Baltimore’s Oxes (who go by the unlikely handles of Natale, Prison and Dr. Windsor Castle) might strike you either as an agreeable bunch of situationist rock agitators or just a pack of smart-asses taken with their own cleverness. Of course, it’s fine to be both.
An Oxes show is as much a visual experience as an audio one. They play a mind-scraping wad of time signatures and baffling riffs with wireless kits, while standing on wooden boxes that showcase the spectator aspect of their performance. We recently squeezed some words out of “left guitarist” Natale:
A lot of people probably comment on this, but have you ever seriously entertained the idea of getting a bass player? How would adding a shit-hot bassist affect the personal dynamics and the sense of musical proprietorship among current band members?
Bass means jazz, and we hate jazz. I’m not against us having one, but there is the dilution of what we have as these three very different guys with three very different visions making music. Oxes songs seem to be highly, um, vocabularied by their titles [“Riki Creem Calls This One ‘Chivas Regal,’” “I’m From Hell, Open a Windle”] when actually they are entirely instrumental.
I’ll say we have never started with a vocabularied approach. Generally, there will be the musical aesthetic we are trying to rip off (for unconscious visceral enjoyment of the audience, i.e., the way Pavlov might write a song for a dog), or the musical aesthetic we are trying to upend or re-contextualize. But that sort of approach is just getting too postmodern in this after-postmodern world we are approaching. We’re trying to find that millennial sound. Maybe it is indeed rooted in non-musical inspiration.
In as much as you’re really “trying,” are you trying to expand the Oxes’ fan base qualitatively or quantitatively? Is it more important to have more people buying records and coming to shows, or to refine and rarify Oxes’ appeal to the select few who will really “get it?”
It’s tremendously interesting to see the results from approaching it both ways. If we were asked to open for Blink-182, we’d do it in a split. I don’t even have to go into why. But also, we never ever release a song that we think is lame, except for on this new album, which will have the lame quotient of 17 percent, divided among four songs. And having each release be unique in some way, whether it be the artwork, the music, or the packaging, is something we always find important. Our new LP (wait and see, of course) and our one-sided 7-inch that was only released in Sweden, 100 copies, come to mind.
You play dodgeball?
We just play dodgeball and call each other nerds and fags. It’s quite intense. On a tennis court outside of an elementary school near where most of all of our friends grew up, we’ve been playing for about five years. This year, somehow, word spread to people who we knew and to a lot that we didn’t even know at all. Now it’s a monster. 70 to 100 people every Thursday night. And it’s a good opportunity to see all these different types of people just getting together after they’ve all been either the constant winner or loser in school, and we’re all adults, and we’re just playing because it’s such a lovely feeling.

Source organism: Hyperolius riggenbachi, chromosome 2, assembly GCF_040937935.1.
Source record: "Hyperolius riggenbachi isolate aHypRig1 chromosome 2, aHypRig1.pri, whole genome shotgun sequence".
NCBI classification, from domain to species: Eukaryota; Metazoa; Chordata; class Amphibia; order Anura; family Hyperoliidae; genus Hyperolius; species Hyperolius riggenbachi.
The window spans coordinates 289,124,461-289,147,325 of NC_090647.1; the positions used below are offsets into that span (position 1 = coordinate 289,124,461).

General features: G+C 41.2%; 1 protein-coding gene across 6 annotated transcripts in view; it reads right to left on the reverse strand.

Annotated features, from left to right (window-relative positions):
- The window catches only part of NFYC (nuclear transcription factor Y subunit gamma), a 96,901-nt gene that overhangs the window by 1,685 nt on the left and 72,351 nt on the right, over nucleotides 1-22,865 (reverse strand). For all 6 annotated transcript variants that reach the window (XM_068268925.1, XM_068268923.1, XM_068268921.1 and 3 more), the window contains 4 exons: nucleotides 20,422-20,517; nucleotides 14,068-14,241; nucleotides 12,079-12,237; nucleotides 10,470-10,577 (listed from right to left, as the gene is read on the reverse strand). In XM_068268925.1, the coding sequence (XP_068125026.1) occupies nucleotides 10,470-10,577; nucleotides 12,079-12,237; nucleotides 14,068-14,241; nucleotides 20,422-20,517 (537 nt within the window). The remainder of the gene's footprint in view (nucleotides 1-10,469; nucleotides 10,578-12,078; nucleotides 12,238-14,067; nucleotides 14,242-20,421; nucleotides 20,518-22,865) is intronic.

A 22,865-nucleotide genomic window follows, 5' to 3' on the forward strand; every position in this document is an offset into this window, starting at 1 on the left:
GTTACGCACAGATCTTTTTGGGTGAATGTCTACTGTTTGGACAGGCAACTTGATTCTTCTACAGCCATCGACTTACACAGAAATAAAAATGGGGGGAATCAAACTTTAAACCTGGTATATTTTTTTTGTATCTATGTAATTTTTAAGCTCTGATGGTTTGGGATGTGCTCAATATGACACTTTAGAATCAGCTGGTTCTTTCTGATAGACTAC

We are used to bands with a dress code or a uniform of some sort. But on this tour, you’re asking audience members on each stop to wear a certain color to your show. How does this figure in to the
Well, aesthetically, it’s great to see rock videos these days where all the fans are dressed up the same, at least vaguely. But it’s never the band who decides this, it’s the art director, the cinematographer, and the director. And videos are stupid. They have ruined live music for an entire generation of rock fans. Us attempting to get people to dress up is really just one more step in our vision to get live music exciting for the jaded people out there. We got some of them with the rock, we got some of them with the boxes, we got more with the wireless, we got more with the outfits (so that the performance on stage gives the impression of an invasion of people entirely alien to the viewer) and this is one more step. Next is figuring out how to move inhumanly slow on stage, like in the matrix. Or like in the movie,
On the subject of your own cleverness, is the band Arab On Radar still mad at you for impersonating them? [Note: In early 2001, Oxes released a split 10-inch with themselves on one side and themselves impersonating Arab On Radar, a cantankerous Providence, R.I. noise band whose sound has been delicately compared to a Nazi gynecological exam, on the other. Far from being flattered, Arab On Radar were furious and their label, Skin Graft, considered legal action.]
Don’t really know. Officially, “no.” Despite what a few who are directly involved with AOR have said to me in e-mails, I’ve never heard directly an opinion or a sentiment either way from the band. I guess I’m essentially being shunned. We had an idea and we executed it and a lot of people enjoyed the idea. Our intention was to do it purely as a performance art piece. No feelings are hurt when Chris Burden shoots himself in a gallery. On that level, what we did is no different: We displaced the gallery, put it in a record store and did something that brought out a lot of questions. At the end of the day the only complaint was that we ‘took money’ from them, but that’s absurd. Want $300? I’ll write a check today, and then tomorrow you’ll have all your capitalist friends on your side and the rest of the world saying, “All they cared about was the money.” Would we be mad if a band did something like that “to” us? Yes. ... Psych!